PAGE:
LA's food trucks have been around for more than a century — and they've always been run by immigrants
From fresh tamales to oysters on the half shell, the lonchera is an old school Southern California staple, one that dates back more than a century.
It's been a decade since the Kogi truck hit the streets of Los Angeles, selling Korean-inspired tacos and sparking a trend that would change L.A.'s fast food landscape. But the history of the mobile food vending goes back much further — to the gold rush and chuckwagons.
"A chuckwagon and food truck are both different ways of serving large amounts of food to hungry people, under rather unusual circumstances," says culinary historian Richard Foss, "It's a way of taking food around, making it accessible and it's extremely reliable. It's a measure of the ingenuity of the people involved that they could do this."
On Friday, the Autry kicks off its Urban Chuckwagon series, which Foss thinks of as the first food trucks. He helped curate the series. A Martinez met up with Foss at the museum's cafe to get a sneak peek — and a taste test.
Over an assortment of dishes that included oysters, tostadas, togarashi peanuts, Foss and Martinez discussed how the dishes at the event will embody the flavors of the past and present.
A taste of today, with ingredients from the past
Each of the dishes featured on the menu is a call back to the past. The Korean short rib tostada alludes to the Kogi food truck, the peanuts refer to one of the earliest hot kitchens.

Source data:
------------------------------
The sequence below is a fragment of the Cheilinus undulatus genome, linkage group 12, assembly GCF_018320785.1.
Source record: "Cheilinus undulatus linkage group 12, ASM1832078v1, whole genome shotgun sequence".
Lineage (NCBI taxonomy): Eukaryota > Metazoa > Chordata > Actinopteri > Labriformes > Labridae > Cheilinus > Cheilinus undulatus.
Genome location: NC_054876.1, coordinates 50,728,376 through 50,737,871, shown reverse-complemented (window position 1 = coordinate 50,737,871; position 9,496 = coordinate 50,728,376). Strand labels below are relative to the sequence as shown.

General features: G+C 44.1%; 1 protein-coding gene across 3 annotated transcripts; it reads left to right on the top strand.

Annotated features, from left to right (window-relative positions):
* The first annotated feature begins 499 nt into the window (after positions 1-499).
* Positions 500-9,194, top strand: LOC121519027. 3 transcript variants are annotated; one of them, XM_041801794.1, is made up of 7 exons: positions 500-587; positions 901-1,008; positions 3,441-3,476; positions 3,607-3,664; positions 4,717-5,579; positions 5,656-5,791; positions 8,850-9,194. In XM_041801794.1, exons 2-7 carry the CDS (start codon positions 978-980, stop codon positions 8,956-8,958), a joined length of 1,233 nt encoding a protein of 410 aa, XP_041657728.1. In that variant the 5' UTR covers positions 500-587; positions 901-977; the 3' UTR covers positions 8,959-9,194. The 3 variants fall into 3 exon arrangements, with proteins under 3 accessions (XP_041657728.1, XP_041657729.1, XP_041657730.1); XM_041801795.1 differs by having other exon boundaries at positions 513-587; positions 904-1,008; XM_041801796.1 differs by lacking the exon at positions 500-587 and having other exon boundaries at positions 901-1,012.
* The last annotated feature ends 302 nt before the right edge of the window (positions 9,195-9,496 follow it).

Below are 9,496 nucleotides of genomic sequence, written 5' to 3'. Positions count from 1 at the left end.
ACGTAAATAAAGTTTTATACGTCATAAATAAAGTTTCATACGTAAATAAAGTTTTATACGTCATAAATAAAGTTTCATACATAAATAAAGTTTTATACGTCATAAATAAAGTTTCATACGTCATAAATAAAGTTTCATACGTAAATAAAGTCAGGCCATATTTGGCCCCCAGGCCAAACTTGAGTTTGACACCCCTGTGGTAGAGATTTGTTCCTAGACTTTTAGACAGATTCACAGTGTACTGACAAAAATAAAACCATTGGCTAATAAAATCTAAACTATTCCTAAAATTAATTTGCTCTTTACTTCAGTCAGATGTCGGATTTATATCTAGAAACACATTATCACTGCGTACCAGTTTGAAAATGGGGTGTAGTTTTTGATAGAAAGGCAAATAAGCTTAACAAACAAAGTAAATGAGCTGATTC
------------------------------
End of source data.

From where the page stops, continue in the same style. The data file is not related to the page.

But the dishes weren't made with the palates of the past in mind. The world has changed — as have our tastes, Foss said.
"I would venture to say that your grandfather and his grandfather, if confronted with a bottle of Sriracha sauce, would've regarded it as possibly poisonous. Because they had never had anything that was garlicky and that peppery.
So our sense of flavor, not only of spicy heat but our tolerance for full flavors of vinegar or sesame oil, these are things that are relatively new in the American experience."
In previous centuries, folks had more of a taste for fatty foods. Over the years it has evolved to what it is now and Los Angeles is a hotbed for culinary evolution.
Chuckwagons live on through food trucks
In the last decade, the image of food trucks has changed. What many people once saw as "roach coaches" rebranded as gourmet food sellers on wheels. At their core, they're all about practicality and accessibility, says Foss.
"This is how a lot of people can remain in their comfort zone, in the sense that you're not going into a strange neighborhood. You can sample this food because it comes to yours. And it makes it possible for you to discover whether you like something.
Diners who sample these foods might be more more willing to visit the communities where they originated. Essentially, the food trucks work to create bridges across culture through food and mobility, an an integral thread to multicultural life in Los Angeles.
Although Take Two got a special sneak peek, it was only a fraction of the full menu, which includes:
- Oyster cocktails
- Honey roasted peanuts with Togarashi
- Lamb's tongue pastrami on rye with sauerkraut, Russian dressing and swiss cheese
- XLNT tamales
- Hot smoked salmon with mustard seed vinaigrette, potato, curly endive and pickled red onion
- Tacos from king taco
- BBQ Korean short rib tostada with kimchi, herbs and avocado salsa
- Banana and chocolate cream pie
- Crispy waffles with ice cream
- Rocky Mountain rum punch (1862)
- Rob Roy (1894)
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